The National Catholic Review

Books

  • May 25-June 1, 2015

    For all its popularity, the Internet is raising very important social, cultural and political questions. Headlines remind us that texting while driving can have lethal results. University professors find themselves competing unsuccessfully with student smart-phone use in class. Parents find it necessary to place filters on computers to protect their children from exposure to pornography and violence. Hackers invade nations and corporations, leaking secret...

  • May 25-June 1, 2015

    The word “shame” appears twice on the first page of John Boyne’s novel of Irish priesthood, A History of Loneliness. The Rev. Odran Yates’s shame is both personal and institutional. As he tells his story in a scrambled chronology that covers his life from 1964 to 2013, he confronts the sources of the failure that marks his 35 years as a priest.

  • May 25-June 1, 2015

    Enter Pope Francis, unburdened by the richly threaded horse collar-like stole in which newly elected popes had traditionally planted the staff of their authority on St. Peter’s loggia, as monarchs once did their flags on the beaches of newly conquered lands or the fallen cities of conquered ones. The crowds that stretched around the electronically girded world witnessed something very different on that March evening two years ago.

  • May 18, 2015

    With Lila, Marilynne Robinson completes her astonishing trilogy of books focused on the Midwestern minister John Ames and his community in the small town of Gilead, Iowa. Robinson earned a triple crown of critical recognition for these novels, having won the Pulitzer Prize for Gilead (2004) and National Book Award finalist nominations for Home (2008) and Lila. Recently Lila also won the National Book Critics Circle Award for...

  • May 18, 2015

    I am a narcissist. So are you. That’s a good thing, according to Elizabeth Lunbeck, the author of The Americanization of Narcissism. Why? Because narcissism helps us develop creativity and empathy and is most certainly where we develop ambition. Lunbeck takes her claim further: our cultural finger-wagging over the supposed rise of narcissism in American society involves a misplaced emphasis on a misused term. Leave narcissism for the psychoanalysts, in...

  • May 18, 2015

    In Fallen Leaves Will Durant, best known for the best-selling History of Philosophy and popular 14-volume History of Civilization, seeks to express “how I feel, now that I have one foot in the grave, about those ultimate riddles I dealt with so recklessly years ago….” including life, love, war, religion and God. He began these reflections in March 1967 and continued working on them until his death on November 7, 1981.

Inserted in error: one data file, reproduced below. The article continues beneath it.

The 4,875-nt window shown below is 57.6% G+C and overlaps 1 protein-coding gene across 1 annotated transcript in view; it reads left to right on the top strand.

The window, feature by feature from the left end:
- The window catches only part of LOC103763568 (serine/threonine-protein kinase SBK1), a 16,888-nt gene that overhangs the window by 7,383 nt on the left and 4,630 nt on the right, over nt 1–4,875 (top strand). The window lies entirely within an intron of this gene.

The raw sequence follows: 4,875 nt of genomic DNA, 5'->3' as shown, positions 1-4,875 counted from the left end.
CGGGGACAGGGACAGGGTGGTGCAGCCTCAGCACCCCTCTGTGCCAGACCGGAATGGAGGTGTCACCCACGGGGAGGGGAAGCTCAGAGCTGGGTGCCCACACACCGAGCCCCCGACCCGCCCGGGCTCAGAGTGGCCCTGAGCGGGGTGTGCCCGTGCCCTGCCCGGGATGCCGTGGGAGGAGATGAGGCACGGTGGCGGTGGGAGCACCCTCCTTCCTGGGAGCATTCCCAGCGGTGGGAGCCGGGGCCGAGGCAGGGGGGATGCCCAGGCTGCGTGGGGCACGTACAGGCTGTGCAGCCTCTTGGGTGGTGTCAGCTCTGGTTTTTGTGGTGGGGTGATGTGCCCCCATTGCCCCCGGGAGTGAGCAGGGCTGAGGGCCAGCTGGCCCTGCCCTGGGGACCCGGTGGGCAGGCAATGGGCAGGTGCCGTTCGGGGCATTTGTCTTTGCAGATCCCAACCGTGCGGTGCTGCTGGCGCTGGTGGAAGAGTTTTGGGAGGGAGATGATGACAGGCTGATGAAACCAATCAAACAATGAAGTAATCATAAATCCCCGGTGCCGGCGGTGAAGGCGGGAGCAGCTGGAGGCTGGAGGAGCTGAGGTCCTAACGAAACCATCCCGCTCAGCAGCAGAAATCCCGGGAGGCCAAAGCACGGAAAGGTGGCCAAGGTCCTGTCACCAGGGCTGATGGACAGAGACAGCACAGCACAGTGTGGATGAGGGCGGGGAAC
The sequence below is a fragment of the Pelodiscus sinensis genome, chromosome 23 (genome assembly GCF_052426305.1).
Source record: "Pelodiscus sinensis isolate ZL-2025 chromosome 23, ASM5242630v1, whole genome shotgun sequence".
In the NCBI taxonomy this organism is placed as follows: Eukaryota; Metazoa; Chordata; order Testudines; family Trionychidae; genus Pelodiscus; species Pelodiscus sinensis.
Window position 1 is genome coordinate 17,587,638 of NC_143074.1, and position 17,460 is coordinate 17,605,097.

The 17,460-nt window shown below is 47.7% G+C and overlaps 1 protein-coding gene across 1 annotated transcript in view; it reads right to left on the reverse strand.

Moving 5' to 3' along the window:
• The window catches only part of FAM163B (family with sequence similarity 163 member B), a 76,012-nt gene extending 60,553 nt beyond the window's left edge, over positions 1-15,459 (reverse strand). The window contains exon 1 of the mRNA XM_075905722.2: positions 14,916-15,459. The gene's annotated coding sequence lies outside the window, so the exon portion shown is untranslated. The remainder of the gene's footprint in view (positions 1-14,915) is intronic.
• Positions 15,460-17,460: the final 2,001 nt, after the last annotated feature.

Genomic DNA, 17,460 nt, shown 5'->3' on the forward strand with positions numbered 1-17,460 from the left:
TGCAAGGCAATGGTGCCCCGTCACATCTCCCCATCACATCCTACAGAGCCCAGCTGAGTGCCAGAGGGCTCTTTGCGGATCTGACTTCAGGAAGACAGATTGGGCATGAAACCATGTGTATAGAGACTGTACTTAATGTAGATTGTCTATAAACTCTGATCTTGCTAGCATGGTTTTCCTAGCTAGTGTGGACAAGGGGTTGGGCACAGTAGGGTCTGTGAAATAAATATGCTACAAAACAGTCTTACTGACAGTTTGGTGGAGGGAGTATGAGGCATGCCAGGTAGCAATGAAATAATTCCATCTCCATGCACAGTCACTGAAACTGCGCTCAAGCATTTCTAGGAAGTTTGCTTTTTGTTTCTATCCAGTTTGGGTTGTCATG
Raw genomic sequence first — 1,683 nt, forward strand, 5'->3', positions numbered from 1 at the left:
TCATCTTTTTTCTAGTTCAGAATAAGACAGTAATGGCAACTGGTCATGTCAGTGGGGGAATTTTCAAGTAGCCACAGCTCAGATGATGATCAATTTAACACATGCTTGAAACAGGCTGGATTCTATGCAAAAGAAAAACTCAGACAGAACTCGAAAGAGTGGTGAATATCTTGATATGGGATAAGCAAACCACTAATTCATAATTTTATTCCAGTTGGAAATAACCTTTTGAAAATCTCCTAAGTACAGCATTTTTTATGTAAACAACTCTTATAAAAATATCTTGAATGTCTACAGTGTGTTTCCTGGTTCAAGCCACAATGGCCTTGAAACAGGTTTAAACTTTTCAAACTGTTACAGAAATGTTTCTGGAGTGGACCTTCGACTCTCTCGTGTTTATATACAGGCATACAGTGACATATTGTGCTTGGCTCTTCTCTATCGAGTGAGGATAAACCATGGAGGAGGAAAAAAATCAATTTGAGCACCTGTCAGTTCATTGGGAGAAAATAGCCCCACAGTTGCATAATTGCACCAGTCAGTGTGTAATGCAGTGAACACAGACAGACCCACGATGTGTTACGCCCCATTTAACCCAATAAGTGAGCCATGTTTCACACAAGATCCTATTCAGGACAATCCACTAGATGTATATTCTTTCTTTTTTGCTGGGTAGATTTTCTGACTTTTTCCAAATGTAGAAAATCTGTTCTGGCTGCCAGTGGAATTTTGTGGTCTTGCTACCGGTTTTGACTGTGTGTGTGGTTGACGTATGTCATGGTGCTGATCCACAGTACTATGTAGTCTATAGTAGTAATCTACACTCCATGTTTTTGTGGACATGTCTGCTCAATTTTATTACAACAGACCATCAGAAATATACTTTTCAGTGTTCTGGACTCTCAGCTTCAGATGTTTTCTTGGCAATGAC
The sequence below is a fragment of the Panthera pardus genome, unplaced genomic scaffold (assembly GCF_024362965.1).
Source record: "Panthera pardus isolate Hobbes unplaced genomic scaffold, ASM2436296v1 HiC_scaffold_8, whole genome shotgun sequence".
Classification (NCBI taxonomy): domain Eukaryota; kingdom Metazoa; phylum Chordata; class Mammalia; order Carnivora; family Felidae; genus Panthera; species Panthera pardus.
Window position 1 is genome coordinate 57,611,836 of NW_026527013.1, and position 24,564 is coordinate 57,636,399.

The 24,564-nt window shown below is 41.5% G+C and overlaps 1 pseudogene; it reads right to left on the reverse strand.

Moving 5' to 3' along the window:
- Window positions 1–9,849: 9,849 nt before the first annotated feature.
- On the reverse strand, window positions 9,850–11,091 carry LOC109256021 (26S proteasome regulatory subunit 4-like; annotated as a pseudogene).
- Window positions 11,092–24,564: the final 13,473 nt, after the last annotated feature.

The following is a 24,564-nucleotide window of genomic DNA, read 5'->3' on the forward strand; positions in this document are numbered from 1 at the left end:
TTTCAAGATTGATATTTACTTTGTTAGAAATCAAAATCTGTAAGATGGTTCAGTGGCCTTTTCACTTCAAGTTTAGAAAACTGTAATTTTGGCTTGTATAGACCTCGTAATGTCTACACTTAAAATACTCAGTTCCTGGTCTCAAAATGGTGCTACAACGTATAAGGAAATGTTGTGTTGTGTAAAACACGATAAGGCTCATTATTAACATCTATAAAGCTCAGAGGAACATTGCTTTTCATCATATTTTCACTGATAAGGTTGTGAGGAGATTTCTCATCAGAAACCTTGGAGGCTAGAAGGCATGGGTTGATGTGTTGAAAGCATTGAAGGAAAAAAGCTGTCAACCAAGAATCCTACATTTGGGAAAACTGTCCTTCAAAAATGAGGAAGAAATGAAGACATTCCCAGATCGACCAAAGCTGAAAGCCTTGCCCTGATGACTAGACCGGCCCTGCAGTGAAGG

• May 11, 2015

    Go Set a Watchman, Harper Lee’s recently rediscovered first novel, is a best seller on Amazon, and Marja Mills is likely among those eager to read the reclusive Lee’s first published work in more than 50 years.

    Mills’s interest in Lee’s rediscovered novel may be keener than most because of her unanticipated and improbable friendship with the novelist, which Mills recounts in her intriguing memoir The Mockingbird Next...

  • May 11, 2015

    Walter Lippman was a unique voice in American economic and public policy debates for half the 20th century. His career spanned two world wars, the Gilded Age and the Great Depression, the postwar economic boom and the reckoning of the Vietnam War. In Walter Lippmann: Public Economist, Craufurd D. Goodwin mines Lippman’s books and journalism to provide a comprehensive economic intellectual history of the time.

  • May 11, 2015

    “I write this book for people who will never buy it,” says the labor lawyer Thomas Geoghegan in his most recent essay on the American labor movement. “It’s for people who know little or nothing about—or care little or nothing for—labor unions.”

  • May 4, 2015

    James T. O’Reilly is an attorney and a much published author of legal handbooks. He was president of the Cincinnati archdiocesan pastoral council when Joseph Bernardin was archbishop. Margaret S. P. Chalmers is a canon lawyer who is chancellor of the personal ordinariate of the Chair of St. Peter, the special arrangement put in place by Pope Benedict XVI for Episcopalians wanting to come across to Rome. They describe themselves as two explorers who entered...